Composer 101

Composer is a dependency manager for PHP, written in PHP. Specifically, it’s used to simplify the process of using PHP libraries in your projects. The use can range from getting a framework, including a library class, or open source projects; generally these packages are downloaded by Composer and then implemented by a developer in a website’s code. Continue reading “Composer 101”

Basic DoS/DDoS Mitigation with the CSF Firewall

Denial of Service (DoS) and Distributed Denial of Service (DDoS) attacks are common threats that every publicly accessible web server faces. The purpose of such attacks, in simplest terms, is to flood a server with connections, overloading it and preventing from accepting legitimate traffic.

Attacks increasingly have become automated instead of directly targeted and botnets (networks of infected computers that can be remotely controlled) continue to grow at a rapid pace, making DoS and DDoS attacks much more common.

Fortunately, CSF can be used to help mitigate small attacks.

Before proceeding, it is important to understand the following points:

  1. There is no way to prevent a DoS/DDoS attack against any server connected to the Internet; once in progress, the only thing that can be done is to try to mitigate its effects.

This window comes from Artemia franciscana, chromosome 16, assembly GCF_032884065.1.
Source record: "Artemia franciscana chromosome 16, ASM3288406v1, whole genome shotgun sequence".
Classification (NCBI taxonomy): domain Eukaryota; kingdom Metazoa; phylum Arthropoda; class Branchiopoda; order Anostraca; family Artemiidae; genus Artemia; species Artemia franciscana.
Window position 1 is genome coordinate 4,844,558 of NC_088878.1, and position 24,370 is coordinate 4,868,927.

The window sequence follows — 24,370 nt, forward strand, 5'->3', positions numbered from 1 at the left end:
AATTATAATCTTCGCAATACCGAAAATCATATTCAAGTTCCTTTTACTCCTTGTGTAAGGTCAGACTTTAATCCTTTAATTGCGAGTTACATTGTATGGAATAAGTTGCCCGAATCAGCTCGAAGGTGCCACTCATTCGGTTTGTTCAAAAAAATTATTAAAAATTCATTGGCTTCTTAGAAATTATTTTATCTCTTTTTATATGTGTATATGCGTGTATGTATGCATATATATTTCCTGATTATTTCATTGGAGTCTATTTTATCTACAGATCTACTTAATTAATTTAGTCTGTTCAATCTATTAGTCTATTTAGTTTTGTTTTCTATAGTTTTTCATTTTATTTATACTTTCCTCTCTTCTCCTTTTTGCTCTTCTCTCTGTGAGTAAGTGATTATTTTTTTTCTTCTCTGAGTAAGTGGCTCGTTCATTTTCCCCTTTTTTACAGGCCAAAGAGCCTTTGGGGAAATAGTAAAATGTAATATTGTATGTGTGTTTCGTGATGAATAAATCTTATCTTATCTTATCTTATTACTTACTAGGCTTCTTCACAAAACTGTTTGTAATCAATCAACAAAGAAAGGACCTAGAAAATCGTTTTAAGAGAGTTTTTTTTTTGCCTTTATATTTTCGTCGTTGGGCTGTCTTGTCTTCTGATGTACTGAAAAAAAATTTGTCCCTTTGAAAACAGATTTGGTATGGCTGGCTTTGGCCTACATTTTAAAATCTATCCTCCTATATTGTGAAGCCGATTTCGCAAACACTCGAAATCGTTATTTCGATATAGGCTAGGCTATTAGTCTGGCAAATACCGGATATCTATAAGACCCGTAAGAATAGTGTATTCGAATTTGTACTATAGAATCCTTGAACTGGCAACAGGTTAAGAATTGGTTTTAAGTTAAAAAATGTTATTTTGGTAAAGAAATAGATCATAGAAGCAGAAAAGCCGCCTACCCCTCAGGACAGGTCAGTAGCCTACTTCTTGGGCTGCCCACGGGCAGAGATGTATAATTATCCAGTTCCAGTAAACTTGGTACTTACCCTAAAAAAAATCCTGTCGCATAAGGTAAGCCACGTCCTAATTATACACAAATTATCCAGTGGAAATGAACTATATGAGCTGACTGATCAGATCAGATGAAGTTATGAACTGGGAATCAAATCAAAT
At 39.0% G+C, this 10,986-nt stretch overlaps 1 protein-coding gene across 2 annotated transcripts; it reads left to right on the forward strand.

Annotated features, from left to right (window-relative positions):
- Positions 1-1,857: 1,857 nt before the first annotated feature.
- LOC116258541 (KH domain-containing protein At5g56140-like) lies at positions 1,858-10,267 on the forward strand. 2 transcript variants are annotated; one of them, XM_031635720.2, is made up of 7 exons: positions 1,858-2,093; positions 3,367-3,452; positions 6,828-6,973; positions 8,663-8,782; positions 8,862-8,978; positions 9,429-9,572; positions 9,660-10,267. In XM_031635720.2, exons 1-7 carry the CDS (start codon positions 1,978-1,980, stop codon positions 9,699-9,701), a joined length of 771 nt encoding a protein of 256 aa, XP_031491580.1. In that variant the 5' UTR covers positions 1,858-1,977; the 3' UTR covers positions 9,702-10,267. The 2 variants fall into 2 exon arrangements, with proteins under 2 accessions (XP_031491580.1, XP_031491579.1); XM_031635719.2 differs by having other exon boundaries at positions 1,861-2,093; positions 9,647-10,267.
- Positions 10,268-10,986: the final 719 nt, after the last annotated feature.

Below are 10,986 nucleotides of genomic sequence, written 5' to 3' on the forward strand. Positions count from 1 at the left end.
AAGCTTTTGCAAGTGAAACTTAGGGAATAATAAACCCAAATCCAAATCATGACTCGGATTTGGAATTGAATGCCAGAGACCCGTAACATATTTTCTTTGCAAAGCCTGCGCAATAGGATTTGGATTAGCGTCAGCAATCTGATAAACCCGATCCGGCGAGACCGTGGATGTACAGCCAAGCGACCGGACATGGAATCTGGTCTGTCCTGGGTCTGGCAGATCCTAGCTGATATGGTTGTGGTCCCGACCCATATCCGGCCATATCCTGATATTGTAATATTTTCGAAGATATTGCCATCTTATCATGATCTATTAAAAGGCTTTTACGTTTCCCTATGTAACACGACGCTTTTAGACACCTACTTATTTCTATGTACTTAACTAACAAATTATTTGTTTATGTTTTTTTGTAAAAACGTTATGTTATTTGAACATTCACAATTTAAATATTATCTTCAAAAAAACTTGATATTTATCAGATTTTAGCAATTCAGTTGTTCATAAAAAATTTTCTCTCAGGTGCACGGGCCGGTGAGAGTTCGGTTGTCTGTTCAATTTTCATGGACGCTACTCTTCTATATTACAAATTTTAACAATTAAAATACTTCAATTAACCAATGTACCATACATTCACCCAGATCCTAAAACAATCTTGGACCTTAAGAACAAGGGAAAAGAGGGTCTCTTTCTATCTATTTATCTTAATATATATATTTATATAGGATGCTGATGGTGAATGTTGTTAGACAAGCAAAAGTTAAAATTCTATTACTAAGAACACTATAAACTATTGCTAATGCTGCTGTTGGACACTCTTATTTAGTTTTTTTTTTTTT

2. There is no way to make a server respond normally when it is under attack; the most that can be done is to try to keep it online during the attack by reducing the impact of the incoming traffic.
  3. In some cases, the best way to deal with a large-volume attack is to null-route the server’s IP address. Effectively, that means temporarily taking it offline until the incoming traffic subsides.
  4. Any measures employed within CSF will be effective only against small attacks, and measures should be implemented in CSF only while the server is under attack. The firewall settings always should be restored afterward to minimize disruption of legitimate traffic, as the measures outlined below will slow incoming packets.
  5. CSF is not the only way to mitigate small-scale attacks. Services such as those offered by CloudFlare’s network also may help because they are external, buffering traffic to the server. And for maximum protection against large attacks (millions of incoming packets per second), a specialized DoS mitigation service may be necessary. You can read more about such protection at https://www.liquidweb.com/services/network/ddos.html.

Pre-Flight Check

  • This series assumes you have the ConfigServer Firewall (CSF) installed on your cPanel server, and you have access to WebHost Manager (WHM).